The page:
To touch on last week’s blog, which I did read (just couldn’t seem to get around to commenting), I do enjoy my job, I do truly love being in the educational field. I was able to walk in as a new employee to the system and Hearing Impaired field last year as a language facilitator, for those of you who didn’t know. I LOVED watching mine & Suzanne's class blossom, meet and master goals, objectives and levels across the board of Creative Curriculum, the Auditory Learning Guide, Bloom & Lahey, etc. I was able to watch these children grow in more ways than I could ever imagine possible! (I think I will cry the day I hear Jahiem call Ross "McNeil" verses "Jim" which I am sure is out of association with the "gym").

    In regards to this week’s blog, I agree with EVERYONE! I do acknowledge that there is the "summer slide" students and even us professionals experience during this time. While there are pros and cons to any and every situation, I agree with Amanda Gordon that I would have to weigh them out as well after further investigation into year round schooling.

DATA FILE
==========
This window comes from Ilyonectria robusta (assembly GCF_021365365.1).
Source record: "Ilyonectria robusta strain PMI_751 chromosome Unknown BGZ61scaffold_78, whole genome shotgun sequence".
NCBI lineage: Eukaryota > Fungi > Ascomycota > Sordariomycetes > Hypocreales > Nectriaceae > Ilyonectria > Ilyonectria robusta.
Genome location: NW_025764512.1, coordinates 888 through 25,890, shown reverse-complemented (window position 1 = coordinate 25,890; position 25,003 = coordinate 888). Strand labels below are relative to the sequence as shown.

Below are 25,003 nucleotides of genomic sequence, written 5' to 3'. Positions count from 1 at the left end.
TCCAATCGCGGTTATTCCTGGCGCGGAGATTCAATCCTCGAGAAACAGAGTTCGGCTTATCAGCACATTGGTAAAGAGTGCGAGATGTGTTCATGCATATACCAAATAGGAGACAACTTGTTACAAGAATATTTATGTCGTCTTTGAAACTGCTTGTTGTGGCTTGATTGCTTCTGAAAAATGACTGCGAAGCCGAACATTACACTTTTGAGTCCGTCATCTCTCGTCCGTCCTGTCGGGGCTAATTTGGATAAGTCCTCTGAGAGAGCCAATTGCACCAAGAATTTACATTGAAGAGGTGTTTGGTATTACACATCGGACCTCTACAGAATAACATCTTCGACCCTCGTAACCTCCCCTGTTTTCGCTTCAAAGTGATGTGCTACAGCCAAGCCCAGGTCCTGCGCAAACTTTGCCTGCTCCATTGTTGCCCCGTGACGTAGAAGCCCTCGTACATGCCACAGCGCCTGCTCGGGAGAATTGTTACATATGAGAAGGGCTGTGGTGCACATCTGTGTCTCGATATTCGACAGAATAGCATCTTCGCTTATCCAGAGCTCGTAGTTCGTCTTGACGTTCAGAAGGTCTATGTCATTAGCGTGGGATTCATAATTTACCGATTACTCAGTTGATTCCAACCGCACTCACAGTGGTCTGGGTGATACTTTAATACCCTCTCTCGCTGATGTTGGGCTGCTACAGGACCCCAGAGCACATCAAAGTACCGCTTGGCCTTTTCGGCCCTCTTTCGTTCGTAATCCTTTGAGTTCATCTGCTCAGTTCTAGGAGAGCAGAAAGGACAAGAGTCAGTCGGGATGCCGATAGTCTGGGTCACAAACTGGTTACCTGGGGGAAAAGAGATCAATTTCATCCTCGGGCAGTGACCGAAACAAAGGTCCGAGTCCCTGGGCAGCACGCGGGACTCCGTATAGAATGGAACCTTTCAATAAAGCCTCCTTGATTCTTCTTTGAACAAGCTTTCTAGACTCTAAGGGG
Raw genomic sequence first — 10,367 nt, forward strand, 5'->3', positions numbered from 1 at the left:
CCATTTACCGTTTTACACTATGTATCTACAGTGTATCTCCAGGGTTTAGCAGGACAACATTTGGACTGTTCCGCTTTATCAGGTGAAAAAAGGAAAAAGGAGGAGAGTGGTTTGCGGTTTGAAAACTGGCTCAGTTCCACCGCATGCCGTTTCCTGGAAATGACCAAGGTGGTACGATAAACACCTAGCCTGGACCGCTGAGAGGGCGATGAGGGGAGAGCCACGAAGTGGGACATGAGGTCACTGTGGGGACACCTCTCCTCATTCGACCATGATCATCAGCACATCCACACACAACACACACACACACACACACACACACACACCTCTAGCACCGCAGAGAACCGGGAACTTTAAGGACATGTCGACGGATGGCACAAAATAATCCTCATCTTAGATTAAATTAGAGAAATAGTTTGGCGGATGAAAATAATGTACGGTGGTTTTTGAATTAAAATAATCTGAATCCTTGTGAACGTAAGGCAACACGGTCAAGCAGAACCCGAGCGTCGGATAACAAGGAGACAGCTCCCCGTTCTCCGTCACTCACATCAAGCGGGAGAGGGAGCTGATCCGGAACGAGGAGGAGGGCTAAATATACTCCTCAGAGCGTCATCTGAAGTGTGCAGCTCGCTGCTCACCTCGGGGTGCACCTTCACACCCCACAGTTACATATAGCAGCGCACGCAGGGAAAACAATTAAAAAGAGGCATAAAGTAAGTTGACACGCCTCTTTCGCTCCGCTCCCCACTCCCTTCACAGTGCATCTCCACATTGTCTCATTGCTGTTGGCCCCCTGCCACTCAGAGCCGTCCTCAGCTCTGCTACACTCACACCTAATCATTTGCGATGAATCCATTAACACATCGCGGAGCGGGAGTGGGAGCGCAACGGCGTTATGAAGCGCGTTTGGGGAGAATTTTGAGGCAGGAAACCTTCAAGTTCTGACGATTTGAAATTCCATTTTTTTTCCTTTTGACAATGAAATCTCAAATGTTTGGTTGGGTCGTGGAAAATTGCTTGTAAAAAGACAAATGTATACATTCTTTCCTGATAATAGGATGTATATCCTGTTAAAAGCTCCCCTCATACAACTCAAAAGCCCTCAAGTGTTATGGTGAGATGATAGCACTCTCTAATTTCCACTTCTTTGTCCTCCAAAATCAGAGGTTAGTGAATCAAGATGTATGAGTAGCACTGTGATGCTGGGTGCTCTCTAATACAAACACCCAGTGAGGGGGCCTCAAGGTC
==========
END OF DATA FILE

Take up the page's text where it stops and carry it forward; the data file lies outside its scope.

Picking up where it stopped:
I believe "Raleigh" needs to spend a day in EVERYONES work shoes, which let's face it do not come off until late into the afternoon with many of us taking work home. I agree 100% with newly engaged Ross (congratulations) and Powelson on their perspectives of teacher pay/salary and responsibility/accountability that we are all taking on. SO MANY educators are leaving our state since the others are offering more competitive pay. And I'll be the first one to say it and own up to it that, "I made this career choice knowing you do not do it for the pay." Yet honestly, is it even worth going back to school for when all incentives/benefits are of the bare minimum? I am continuing my education in the field because I love what I do, working with children to see them reach their fullest potential and live a happy successful life. However, we do have a small group of teachers at our school who have had to take on side/secondary jobs to make even ends meet! Bottom line, the pay is ridiculous and it needs to be raised!